(A) METH caused biphasic changes in Hmox1 mRNA levels in rat striatum. (B, C) Western analyses also showed significant increases in the levels of Hmox1 protein. Pre-treatment of SCH-23390 normalized Hmox1 expression in a time-dependent manner. Representative photomicrographs show results of three samples per time point of METH and METH+SCH – treated rats and four samples per time point of control and SCH-treated rats are shown in (B). Abbreviations are as described in Figure 1. (C) The quantitative data of western blot data represent means±SEM (n = 6). For quantification, the signal intensity was normalized over the signal intensity of tubulin. Statistical analyses and key to statistics are as described in Figure 2.

Because Hmox1 is regulated, during ER stress, via PERK-mediated Nrf2 phosphorylation and its transit from the cytosol into the nucleus [53][55], we also tested the possibility that METH might cause changes in Nrf2 mRNA and protein levels. Figure 6A shows that METH caused only transient DA D1 receptor-dependent increases in Nrf2 mRNA levels. In contrast, the METH injection was associated with decreases in the levels of Nrf2 protein in the striatal cytosolic fractions and its prolonged accumulation in the nuclear fractions (Figs. 6B–6E). The quantitative data in Fig. 6C show that the levels of cytosolic Nrf2 protein in the control group of animals remained relatively constant while there were significant decreases in cytosolic Nrf2 levels in the SCH23390 and METH-treated rats. The changes in METH-induced accumulation of Nrf2 protein in nuclear fractions occurred in a biphasic fashion, with initial changes observed as early as 2 hours after the drug but with some reversal towards normalization by 8 hours. This was followed by another phase of increases at 16 hours lasting up to 72 hours after the injection of METH (Fig. 6E). The METH-induced increases in nuclear Nrf2 were significantly inhibited by SCH23390. However, there were further decreases in cytosolic Nrf2 levels in the rats treated with both METH and SCH23390, decreases that were significantly different from those observed in the METH group (Fig. 6C). These changes are not due to increased transit into the nucleus since SCH3390 blocked the effects of METH on Nrf2 accumulation in the nucleus (compare Figs. 6C and 6D). These observations are consistent with the observation that SCH23390 caused decreases in cytosolic Nrf2 (Fig. 6C) without causing increases in nuclear Nrf2 (Fig. 6E).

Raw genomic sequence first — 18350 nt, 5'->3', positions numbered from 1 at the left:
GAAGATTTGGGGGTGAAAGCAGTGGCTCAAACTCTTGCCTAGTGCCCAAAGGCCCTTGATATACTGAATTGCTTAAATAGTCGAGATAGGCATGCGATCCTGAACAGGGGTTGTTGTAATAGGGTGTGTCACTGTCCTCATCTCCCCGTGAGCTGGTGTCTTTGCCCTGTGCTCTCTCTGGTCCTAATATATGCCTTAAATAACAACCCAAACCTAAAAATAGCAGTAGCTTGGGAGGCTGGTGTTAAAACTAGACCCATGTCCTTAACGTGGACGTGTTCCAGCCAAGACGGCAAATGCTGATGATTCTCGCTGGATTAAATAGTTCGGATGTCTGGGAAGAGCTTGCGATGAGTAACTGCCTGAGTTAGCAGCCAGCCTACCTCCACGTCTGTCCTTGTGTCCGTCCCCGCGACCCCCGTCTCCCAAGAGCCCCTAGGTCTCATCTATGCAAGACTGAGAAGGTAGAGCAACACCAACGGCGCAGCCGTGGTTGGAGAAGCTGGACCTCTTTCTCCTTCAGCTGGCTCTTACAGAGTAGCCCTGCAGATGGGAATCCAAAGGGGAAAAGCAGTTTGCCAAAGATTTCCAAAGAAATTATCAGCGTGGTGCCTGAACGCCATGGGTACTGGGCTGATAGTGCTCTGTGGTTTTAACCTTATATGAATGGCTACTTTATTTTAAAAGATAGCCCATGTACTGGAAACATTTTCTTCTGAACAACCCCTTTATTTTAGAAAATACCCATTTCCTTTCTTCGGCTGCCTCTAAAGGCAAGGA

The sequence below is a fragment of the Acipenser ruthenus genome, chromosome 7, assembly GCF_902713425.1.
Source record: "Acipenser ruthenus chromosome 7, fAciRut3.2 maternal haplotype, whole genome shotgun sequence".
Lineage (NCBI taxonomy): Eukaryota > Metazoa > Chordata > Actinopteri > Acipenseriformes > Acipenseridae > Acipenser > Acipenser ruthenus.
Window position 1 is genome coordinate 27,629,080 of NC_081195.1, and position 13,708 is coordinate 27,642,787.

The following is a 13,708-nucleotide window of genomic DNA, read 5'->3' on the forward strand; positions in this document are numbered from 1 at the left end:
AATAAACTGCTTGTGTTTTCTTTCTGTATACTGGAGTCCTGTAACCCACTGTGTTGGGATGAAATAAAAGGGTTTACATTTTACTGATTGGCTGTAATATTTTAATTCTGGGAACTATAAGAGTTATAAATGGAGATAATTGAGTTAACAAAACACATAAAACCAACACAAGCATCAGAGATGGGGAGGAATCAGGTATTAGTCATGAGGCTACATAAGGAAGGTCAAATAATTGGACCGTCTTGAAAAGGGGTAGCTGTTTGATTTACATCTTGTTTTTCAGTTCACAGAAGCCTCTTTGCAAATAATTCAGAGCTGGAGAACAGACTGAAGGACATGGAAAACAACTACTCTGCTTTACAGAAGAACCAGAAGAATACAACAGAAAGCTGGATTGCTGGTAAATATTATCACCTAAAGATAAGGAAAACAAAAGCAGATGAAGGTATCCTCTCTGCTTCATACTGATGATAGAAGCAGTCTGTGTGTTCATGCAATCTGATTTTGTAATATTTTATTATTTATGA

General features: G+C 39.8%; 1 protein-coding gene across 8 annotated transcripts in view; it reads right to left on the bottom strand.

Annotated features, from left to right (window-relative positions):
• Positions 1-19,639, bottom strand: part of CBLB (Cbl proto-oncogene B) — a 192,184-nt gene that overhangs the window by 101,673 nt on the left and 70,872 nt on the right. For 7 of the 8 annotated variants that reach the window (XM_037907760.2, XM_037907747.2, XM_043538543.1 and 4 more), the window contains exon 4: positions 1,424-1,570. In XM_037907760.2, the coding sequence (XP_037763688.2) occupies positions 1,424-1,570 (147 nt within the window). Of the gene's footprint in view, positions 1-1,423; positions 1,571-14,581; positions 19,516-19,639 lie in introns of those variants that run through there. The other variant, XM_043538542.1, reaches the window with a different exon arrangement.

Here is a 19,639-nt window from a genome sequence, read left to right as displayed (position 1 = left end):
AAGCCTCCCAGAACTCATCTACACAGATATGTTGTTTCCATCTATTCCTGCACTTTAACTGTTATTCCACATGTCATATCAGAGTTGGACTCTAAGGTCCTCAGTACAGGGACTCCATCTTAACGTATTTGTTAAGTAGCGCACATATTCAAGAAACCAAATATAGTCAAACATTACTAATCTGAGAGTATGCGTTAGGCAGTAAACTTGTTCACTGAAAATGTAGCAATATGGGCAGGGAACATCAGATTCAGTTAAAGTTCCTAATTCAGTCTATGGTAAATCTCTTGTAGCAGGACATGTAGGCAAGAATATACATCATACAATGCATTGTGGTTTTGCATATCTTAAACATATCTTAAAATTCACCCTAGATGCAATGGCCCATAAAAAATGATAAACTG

Figure 6. METH treatment causes transit of Nrf2 from the cytoplasm to the nucleus in the rat striatum.